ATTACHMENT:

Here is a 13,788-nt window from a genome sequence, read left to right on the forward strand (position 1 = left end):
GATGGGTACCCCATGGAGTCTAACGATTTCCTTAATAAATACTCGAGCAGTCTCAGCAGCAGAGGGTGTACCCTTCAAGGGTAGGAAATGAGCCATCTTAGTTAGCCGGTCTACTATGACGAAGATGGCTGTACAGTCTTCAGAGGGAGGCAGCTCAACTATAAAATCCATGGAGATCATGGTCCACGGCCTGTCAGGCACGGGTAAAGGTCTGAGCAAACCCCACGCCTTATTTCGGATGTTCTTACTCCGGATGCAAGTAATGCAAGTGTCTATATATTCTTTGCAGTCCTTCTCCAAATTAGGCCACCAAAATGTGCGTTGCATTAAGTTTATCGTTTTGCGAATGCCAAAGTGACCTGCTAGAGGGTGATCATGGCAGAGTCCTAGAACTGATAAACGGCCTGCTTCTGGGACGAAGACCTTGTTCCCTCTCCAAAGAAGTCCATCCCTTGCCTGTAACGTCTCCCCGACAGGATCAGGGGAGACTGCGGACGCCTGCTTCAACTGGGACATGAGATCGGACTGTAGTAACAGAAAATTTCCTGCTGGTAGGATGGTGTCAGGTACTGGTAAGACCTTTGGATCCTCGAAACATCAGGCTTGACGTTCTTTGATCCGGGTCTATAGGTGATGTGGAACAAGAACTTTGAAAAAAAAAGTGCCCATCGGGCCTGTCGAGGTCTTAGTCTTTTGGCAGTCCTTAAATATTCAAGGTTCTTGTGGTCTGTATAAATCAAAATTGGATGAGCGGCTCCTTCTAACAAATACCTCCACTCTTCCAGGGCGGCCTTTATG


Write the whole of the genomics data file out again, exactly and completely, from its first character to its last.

Here is a 13,788-nt window from a genome sequence, read left to right on the forward strand (position 1 = left end):
GATGGGTACCCCATGGAGTCTAACGATTTCCTTAATAAATACTCGAGCAGTCTCAGCAGCAGAGGGTGTACCCTTCAAGGGTAGGAAATGAGCCATCTTAGTTAGCCGGTCTACTATGACGAAGATGGCTGTACAGTCTTCAGAGGGAGGCAGCTCAACTATAAAATCCATGGAGATCATGGTCCACGGCCTGTCAGGCACGGGTAAAGGTCTGAGCAAACCCCACGCCTTATTTCGGATGTTCTTACTCCGGATGCAAGTAATGCAAGTGTCTATATATTCTTTGCAGTCCTTCTCCAAATTAGGCCACCAAAATGTGCGTTGCATTAAGTTTATCGTTTTGCGAATGCCAAAGTGACCTGCTAGAGGGTGATCATGGCAGAGTCCTAGAACTGATAAACGGCCTGCTTCTGGGACGAAGACCTTGTTCCCTCTCCAAAGAAGTCCATCCCTTGCCTGTAACGTCTCCCCGACAGGATCAGGGGAGACTGCGGACGCCTGCTTCAACTGGGACATGAGATCGGACTGTAGTAACAGAAAATTTCCTGCTGGTAGGATGGTGTCAGGTACTGGTAAGACCTTTGGATCCTCGAAACATCAGGCTTGACGTTCTTTGATCCGGGTCTATAGGTGATGTGGAACAAGAACTTTGAAAAAAAAAGTGCCCATCGGGCCTGTCGAGGTCTTAGTCTTTTGGCAGTCCTTAAATATTCAAGGTTCTTGTGGTCTGTATAAATCAAAATTGGATGAGCGGCTCCTTCTAACAAATACCTCCACTCTTCCAGGGCGGCCTTTATG